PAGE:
These cases taught us the importance of early access to justice for vulnerable people. We have witnessed so many cases in which drug offenders were sentenced to death because they did not have adequate legal assistance. There are cases in which defense lawyers take money from their clients and disappear, and cases in which lawyers are connected with the police—a clear conflict of interest. There are also cases in which defense lawyers are present and attentive throughout the process, but do not have the necessary expertise in criminal defense, the death penalty, or drug offenses.

We call on the Indonesian government to support law enforcement agencies and actors in the justice system to understand the conditions that result in women acting as drug mules. The Indonesian government must address the roots of our drug problem, not just its symptoms.

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8 Comments

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No one, absolutely no one should be murdered by anyone. The death penalty is barbaric and we need to be a more humane society. Breaching drug laws definitely is a crime that does not deserve very much gaol time either.

These women are the naive victims of rich and powerful men. They are not violent and have not hurt anyone or stolen from anyone.
They are the victims of men who have made them false promises . They deserve the right to live and the right to continue an education so that they can fulfil their human potential and grow into productive members of their societies.

Promises, Ha, Ha, blame the male of the couple;

These women were using one of the oldest forms of female employment, that is; prostitution.

I'll bet that these women had slept with these men to hook the men into marrying them. It's the oldest trick in the book for women that are poor and what to "get rich quick" per se.

So these women are partially responsible for their actions, as again they were seeking to "get Rich Quick."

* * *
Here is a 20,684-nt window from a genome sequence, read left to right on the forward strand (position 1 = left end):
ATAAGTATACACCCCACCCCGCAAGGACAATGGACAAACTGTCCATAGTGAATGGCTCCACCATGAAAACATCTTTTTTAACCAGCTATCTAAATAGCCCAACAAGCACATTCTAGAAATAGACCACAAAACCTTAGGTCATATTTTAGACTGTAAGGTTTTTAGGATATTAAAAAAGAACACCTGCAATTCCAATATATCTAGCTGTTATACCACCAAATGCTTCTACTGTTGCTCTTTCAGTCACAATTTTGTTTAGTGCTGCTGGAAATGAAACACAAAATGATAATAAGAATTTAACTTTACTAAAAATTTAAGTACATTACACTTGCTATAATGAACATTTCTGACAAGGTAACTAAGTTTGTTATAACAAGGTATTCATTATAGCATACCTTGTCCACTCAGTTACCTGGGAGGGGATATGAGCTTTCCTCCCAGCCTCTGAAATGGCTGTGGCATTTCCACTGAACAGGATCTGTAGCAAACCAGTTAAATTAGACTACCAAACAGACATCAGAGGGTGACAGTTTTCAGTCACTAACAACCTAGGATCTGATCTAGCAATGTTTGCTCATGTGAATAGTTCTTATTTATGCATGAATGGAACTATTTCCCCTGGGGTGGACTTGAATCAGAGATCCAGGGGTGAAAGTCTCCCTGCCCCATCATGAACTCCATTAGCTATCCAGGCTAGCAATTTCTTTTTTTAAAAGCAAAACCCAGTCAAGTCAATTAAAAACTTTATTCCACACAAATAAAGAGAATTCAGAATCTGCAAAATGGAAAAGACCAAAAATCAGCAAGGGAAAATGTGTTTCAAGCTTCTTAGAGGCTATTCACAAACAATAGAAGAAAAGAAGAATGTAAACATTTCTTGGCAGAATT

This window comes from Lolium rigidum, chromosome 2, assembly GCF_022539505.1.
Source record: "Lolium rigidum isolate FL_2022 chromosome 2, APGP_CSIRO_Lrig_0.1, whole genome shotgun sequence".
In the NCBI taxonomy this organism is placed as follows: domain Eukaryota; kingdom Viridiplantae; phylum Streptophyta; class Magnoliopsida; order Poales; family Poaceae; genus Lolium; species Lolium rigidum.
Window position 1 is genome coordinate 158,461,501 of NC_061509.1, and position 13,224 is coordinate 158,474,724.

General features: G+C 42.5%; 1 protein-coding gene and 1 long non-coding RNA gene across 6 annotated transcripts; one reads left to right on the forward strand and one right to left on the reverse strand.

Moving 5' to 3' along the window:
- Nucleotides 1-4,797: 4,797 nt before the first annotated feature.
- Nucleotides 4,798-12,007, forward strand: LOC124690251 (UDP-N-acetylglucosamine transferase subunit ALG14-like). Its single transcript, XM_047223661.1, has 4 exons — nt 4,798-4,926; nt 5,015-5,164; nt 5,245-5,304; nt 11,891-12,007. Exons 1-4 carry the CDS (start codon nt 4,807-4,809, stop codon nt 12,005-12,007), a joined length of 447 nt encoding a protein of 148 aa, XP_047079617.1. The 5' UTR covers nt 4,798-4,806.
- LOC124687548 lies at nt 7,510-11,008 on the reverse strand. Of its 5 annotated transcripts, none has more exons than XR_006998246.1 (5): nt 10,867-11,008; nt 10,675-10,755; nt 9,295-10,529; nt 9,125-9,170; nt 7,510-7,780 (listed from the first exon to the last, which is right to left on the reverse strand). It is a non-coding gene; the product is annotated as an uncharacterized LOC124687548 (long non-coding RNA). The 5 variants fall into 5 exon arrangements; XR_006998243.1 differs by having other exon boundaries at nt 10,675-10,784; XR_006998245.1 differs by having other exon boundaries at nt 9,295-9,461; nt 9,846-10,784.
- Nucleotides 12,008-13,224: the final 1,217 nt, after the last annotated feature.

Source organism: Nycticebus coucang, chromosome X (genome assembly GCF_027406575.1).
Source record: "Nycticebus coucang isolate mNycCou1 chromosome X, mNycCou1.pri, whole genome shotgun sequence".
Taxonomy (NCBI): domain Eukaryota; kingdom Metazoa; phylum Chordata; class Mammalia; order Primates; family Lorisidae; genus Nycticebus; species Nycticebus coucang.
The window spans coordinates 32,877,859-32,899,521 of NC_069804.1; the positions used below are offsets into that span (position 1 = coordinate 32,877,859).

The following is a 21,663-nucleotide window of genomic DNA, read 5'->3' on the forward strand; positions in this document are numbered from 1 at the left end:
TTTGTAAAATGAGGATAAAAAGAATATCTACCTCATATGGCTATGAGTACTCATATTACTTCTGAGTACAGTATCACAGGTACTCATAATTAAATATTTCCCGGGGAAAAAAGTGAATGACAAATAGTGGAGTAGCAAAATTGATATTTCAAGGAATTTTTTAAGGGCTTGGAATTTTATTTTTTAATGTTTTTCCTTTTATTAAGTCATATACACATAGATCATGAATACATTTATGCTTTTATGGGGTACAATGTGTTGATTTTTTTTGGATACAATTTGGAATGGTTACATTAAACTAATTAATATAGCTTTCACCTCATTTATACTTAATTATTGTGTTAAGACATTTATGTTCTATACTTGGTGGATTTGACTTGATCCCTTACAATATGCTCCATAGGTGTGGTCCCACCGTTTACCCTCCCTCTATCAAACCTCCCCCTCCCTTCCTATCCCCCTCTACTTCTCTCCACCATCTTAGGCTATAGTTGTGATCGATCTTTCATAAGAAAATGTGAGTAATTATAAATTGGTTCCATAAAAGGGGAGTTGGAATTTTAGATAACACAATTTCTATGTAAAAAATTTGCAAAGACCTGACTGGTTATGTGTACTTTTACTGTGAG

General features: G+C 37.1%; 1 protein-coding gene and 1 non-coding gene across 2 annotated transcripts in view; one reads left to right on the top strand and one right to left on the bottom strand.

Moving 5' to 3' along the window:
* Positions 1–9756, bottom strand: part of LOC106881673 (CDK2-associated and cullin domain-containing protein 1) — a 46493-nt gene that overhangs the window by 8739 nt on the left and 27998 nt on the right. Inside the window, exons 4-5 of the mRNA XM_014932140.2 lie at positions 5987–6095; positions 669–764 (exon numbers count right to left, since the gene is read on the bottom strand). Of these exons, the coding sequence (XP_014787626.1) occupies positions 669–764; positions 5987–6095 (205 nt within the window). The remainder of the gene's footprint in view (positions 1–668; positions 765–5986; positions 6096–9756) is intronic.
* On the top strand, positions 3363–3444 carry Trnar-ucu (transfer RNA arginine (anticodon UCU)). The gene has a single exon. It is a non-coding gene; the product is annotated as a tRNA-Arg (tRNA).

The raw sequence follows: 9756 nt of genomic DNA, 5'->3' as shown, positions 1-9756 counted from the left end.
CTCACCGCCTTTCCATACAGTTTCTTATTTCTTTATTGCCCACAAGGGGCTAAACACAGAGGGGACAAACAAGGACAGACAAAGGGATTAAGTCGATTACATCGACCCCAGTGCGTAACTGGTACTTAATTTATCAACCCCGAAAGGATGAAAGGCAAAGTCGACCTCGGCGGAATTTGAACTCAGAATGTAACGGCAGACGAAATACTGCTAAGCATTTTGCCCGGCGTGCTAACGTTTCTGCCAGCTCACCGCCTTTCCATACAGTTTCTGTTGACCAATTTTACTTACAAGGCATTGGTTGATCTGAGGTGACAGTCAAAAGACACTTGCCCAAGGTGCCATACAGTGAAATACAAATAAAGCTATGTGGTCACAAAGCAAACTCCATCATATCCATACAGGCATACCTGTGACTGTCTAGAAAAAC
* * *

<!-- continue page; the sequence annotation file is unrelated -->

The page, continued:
How do you know these men weren't just Drug Traffickers?

Seems to me that these men fit the typical profile of a Drug Trafficker.

All of these articles fail to address the possible police corruption that allowed the Male Drug Trafficker to remain unscathed.

Comments?

Whether it was a male or female that these women were working for, that is irrelevant. They were obviously working for someone doing mule type work, and in this case yes they happened to report that they were helping a male do that work. Maybe they were prostitutes and that's how they met the men in question. Maybe they did sleep with them, maybe they did want to find someone to be with who had money and could provide financial security. So what? You sound like a very insensitive person. Wouldn't it be awful for you to live a life in their shoes? I'm sure you wouldn't do anything like that to lift yourself up out of poverty now would you? Then again how would you know unless you're in it? Obviously these men were drug traffickers, duh! Of course there's police corruption, and yes they didn't find the male traffickers in order to charge them. You're missing the entire point here whoever you are. That point is this: The drug war does not work, and using the criminal justice system in any society to combat or deal with drugs is completely useless and does more harm to society, for example the impact that these executions have. Please do some research on how effective current global drug policies are and you will find that they are not successful in any way. Anyone who says otherwise either stands to benefit from a drug war either financially or from being a professional moralist.

Killing is worse than drug trafficking. your government is committing the far more immoral act.

The saying goes, " Justice delayed, justice denied", its therefore imperative that all efforts are done to enforce early justice.

There should be a project that increases awareness about the consequences of involvement in the illicit drug trade by young women. The women who have survived should be included in these programmes so as to give their testimonies.